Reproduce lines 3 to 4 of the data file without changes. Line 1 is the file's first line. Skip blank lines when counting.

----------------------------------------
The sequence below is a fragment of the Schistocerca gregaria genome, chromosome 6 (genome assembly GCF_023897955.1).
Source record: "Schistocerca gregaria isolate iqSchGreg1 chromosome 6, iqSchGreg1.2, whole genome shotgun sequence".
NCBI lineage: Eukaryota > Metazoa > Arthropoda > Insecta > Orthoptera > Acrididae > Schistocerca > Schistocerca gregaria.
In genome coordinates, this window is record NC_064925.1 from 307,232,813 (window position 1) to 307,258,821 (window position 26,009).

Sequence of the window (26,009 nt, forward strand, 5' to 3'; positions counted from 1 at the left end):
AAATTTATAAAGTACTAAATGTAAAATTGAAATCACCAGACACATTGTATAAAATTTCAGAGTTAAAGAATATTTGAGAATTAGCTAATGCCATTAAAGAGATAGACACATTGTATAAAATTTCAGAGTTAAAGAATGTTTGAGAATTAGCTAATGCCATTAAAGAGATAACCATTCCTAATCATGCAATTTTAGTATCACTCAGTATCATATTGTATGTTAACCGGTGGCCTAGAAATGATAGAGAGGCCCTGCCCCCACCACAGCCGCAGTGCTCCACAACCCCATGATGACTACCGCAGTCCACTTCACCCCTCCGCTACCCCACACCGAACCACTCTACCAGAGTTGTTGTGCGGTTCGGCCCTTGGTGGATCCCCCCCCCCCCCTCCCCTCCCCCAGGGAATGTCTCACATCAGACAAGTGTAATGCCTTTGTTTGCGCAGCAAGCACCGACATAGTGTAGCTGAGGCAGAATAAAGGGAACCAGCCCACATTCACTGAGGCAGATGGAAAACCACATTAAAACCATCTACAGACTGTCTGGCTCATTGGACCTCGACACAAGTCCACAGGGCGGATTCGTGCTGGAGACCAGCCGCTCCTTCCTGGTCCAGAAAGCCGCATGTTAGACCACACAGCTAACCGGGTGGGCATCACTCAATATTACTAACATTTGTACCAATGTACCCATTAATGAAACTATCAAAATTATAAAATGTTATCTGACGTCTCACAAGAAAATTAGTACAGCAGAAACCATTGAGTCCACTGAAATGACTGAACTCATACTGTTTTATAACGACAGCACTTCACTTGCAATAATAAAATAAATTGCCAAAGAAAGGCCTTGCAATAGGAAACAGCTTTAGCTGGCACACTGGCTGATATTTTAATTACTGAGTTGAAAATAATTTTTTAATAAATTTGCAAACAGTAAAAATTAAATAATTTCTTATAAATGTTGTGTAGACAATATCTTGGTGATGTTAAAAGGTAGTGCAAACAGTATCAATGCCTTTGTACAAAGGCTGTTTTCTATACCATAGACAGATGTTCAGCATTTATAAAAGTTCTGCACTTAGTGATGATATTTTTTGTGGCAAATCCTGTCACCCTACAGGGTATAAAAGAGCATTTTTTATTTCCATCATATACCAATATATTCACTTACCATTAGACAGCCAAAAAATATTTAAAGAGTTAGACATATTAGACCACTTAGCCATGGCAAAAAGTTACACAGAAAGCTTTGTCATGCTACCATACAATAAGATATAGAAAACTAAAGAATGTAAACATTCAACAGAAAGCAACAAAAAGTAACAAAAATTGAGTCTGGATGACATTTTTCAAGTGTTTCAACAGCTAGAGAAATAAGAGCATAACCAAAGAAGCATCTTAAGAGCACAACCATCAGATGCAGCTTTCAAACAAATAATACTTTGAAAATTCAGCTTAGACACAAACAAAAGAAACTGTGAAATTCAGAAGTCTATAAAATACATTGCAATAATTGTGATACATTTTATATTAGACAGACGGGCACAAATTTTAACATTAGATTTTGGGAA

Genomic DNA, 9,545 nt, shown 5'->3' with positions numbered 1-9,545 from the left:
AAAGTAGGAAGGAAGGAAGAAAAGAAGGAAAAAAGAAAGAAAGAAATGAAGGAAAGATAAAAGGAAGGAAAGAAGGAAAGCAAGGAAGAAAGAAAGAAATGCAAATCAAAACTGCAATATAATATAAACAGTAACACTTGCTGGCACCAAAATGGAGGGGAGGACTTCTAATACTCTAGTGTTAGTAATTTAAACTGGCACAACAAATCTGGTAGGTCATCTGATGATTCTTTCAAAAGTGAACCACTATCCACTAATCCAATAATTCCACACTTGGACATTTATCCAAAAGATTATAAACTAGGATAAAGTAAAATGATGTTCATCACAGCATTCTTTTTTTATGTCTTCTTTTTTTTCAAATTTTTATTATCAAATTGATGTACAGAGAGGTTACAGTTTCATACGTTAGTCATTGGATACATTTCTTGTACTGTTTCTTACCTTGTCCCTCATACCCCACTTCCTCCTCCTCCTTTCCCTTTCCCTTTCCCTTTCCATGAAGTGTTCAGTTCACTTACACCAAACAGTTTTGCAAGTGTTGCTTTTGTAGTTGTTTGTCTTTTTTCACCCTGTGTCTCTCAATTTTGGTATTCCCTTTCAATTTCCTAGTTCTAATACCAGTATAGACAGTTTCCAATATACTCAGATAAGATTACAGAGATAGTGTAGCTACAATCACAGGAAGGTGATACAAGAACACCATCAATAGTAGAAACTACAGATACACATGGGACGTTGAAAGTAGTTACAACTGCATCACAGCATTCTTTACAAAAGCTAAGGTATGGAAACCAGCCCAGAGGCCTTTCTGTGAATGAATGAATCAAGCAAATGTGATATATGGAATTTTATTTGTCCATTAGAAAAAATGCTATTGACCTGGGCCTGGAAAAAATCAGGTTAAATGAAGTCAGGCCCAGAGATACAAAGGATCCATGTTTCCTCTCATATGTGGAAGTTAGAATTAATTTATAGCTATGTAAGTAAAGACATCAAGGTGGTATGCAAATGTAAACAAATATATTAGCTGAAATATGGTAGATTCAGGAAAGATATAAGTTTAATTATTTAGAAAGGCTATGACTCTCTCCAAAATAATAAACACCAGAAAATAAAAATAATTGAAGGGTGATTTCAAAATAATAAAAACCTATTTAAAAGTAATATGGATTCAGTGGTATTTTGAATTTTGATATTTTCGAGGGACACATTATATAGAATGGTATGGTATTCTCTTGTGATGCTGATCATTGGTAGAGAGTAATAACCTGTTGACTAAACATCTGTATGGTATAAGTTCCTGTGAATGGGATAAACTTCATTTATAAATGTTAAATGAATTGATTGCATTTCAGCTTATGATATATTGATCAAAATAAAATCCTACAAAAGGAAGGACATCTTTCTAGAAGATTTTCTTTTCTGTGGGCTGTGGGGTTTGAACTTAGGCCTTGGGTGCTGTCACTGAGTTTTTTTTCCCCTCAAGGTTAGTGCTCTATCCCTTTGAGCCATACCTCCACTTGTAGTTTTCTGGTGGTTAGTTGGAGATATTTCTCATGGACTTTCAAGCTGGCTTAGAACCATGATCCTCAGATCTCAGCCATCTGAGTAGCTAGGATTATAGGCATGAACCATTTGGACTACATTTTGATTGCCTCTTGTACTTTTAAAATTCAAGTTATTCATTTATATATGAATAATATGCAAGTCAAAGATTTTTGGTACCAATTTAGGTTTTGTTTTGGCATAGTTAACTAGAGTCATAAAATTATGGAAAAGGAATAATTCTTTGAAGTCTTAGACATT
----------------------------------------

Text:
NCBI lineage: Eukaryota > Metazoa > Arthropoda > Insecta > Orthoptera > Acrididae > Schistocerca > Schistocerca gregaria.
In genome coordinates, this window is record NC_064925.1 from 307,232,813 (window position 1) to 307,258,821 (window position 26,009).